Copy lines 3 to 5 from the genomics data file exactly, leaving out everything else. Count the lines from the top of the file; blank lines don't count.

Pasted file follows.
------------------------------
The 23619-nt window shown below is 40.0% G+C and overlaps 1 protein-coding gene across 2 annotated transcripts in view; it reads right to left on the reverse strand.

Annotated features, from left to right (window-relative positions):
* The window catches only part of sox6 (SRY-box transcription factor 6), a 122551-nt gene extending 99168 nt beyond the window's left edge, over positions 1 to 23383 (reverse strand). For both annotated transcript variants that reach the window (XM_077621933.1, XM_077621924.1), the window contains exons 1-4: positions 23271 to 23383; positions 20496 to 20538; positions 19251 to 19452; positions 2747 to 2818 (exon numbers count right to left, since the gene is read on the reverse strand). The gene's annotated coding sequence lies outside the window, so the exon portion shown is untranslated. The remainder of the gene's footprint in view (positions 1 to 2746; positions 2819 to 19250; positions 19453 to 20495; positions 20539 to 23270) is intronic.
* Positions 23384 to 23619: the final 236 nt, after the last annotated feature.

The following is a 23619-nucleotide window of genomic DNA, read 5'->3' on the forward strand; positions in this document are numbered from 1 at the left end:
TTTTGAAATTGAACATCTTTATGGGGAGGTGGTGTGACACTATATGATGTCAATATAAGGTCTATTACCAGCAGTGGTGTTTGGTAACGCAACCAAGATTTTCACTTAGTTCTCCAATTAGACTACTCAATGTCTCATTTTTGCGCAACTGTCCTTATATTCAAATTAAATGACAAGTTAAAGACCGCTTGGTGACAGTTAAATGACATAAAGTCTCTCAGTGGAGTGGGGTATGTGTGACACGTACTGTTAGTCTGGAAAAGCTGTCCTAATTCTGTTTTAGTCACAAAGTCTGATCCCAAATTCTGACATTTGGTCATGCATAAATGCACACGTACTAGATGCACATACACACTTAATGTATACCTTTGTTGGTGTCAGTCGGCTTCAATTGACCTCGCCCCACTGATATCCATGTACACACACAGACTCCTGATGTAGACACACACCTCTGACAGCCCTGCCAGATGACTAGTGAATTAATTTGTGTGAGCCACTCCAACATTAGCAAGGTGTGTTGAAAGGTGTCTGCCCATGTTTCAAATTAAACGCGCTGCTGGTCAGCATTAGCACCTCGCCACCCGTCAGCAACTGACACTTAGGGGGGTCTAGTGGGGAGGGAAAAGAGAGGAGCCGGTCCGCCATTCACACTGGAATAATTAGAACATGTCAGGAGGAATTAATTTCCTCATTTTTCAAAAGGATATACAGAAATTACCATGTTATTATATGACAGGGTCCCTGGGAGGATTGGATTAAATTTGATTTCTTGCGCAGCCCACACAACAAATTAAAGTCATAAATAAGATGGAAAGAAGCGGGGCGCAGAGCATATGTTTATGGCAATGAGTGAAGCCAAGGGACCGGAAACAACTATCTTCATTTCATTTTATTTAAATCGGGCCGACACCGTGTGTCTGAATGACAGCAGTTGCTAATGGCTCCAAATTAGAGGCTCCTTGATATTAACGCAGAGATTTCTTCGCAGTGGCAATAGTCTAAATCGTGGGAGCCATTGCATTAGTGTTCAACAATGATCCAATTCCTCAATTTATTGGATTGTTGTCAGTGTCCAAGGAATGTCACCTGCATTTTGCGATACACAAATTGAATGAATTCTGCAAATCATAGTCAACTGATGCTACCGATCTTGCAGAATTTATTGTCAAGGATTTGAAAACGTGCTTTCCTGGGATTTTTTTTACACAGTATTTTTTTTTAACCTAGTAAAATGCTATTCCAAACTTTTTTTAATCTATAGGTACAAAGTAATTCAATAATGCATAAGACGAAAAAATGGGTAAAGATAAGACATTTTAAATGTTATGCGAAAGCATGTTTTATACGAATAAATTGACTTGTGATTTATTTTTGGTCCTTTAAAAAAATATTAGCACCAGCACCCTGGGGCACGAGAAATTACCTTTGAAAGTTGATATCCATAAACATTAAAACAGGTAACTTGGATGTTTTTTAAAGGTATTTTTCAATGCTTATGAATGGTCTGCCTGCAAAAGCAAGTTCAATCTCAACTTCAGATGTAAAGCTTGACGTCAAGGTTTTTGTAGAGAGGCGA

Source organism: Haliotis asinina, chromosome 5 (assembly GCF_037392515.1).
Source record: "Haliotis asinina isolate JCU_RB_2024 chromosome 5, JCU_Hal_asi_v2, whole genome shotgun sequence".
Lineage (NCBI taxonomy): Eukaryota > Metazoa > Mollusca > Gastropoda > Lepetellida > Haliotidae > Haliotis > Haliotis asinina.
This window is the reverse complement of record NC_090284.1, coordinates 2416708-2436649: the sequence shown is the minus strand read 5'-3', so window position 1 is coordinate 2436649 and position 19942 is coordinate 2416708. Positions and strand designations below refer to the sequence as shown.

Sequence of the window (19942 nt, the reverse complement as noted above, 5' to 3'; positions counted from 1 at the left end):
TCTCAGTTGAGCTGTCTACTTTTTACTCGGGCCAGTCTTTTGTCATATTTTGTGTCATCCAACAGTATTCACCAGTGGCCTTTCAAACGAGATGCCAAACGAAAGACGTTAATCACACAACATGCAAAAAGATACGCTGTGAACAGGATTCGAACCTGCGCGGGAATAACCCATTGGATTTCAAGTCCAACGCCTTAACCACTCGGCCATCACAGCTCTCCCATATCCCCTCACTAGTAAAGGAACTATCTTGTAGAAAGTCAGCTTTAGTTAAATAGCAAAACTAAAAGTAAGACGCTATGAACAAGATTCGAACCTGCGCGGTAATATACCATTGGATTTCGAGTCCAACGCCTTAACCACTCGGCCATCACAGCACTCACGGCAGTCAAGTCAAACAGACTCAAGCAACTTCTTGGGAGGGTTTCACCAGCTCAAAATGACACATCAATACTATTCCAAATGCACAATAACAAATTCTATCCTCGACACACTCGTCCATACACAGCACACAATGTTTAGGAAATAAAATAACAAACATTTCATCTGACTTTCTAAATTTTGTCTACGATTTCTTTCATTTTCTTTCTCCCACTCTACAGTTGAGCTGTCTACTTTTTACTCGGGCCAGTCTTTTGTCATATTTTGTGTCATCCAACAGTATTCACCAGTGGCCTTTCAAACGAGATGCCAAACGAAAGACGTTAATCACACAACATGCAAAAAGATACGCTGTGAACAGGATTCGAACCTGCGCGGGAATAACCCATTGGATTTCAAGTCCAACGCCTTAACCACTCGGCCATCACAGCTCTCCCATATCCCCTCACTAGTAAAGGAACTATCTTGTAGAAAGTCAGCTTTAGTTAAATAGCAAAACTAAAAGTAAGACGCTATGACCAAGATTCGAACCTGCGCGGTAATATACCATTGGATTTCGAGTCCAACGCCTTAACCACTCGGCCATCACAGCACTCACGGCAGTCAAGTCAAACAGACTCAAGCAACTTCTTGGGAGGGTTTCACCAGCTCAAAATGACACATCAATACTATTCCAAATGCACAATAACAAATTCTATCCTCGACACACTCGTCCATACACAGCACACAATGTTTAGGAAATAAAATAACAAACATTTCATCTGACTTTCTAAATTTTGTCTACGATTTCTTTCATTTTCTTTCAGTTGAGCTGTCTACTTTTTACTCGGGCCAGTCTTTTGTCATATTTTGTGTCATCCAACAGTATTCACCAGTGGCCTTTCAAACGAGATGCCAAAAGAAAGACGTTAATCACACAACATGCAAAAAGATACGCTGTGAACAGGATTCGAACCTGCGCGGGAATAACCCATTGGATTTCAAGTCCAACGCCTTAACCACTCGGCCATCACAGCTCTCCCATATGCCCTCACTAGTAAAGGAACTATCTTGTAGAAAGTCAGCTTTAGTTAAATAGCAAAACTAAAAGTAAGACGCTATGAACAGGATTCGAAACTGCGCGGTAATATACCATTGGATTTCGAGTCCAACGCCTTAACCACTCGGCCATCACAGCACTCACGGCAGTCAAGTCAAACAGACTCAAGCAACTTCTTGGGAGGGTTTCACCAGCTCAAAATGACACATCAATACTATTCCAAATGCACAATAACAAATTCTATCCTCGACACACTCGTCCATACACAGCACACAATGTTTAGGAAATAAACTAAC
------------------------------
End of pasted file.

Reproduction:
* The window catches only part of sox6 (SRY-box transcription factor 6), a 122551-nt gene extending 99168 nt beyond the window's left edge, over positions 1 to 23383 (reverse strand). For both annotated transcript variants that reach the window (XM_077621933.1, XM_077621924.1), the window contains exons 1-4: positions 23271 to 23383; positions 20496 to 20538; positions 19251 to 19452; positions 2747 to 2818 (exon numbers count right to left, since the gene is read on the reverse strand). The gene's annotated coding sequence lies outside the window, so the exon portion shown is untranslated. The remainder of the gene's footprint in view (positions 1 to 2746; positions 2819 to 19250; positions 19453 to 20495; positions 20539 to 23270) is intronic.
* Positions 23384 to 23619: the final 236 nt, after the last annotated feature.

The following is a 23619-nucleotide window of genomic DNA, read 5'->3' on the forward strand; positions in this document are numbered from 1 at the left end: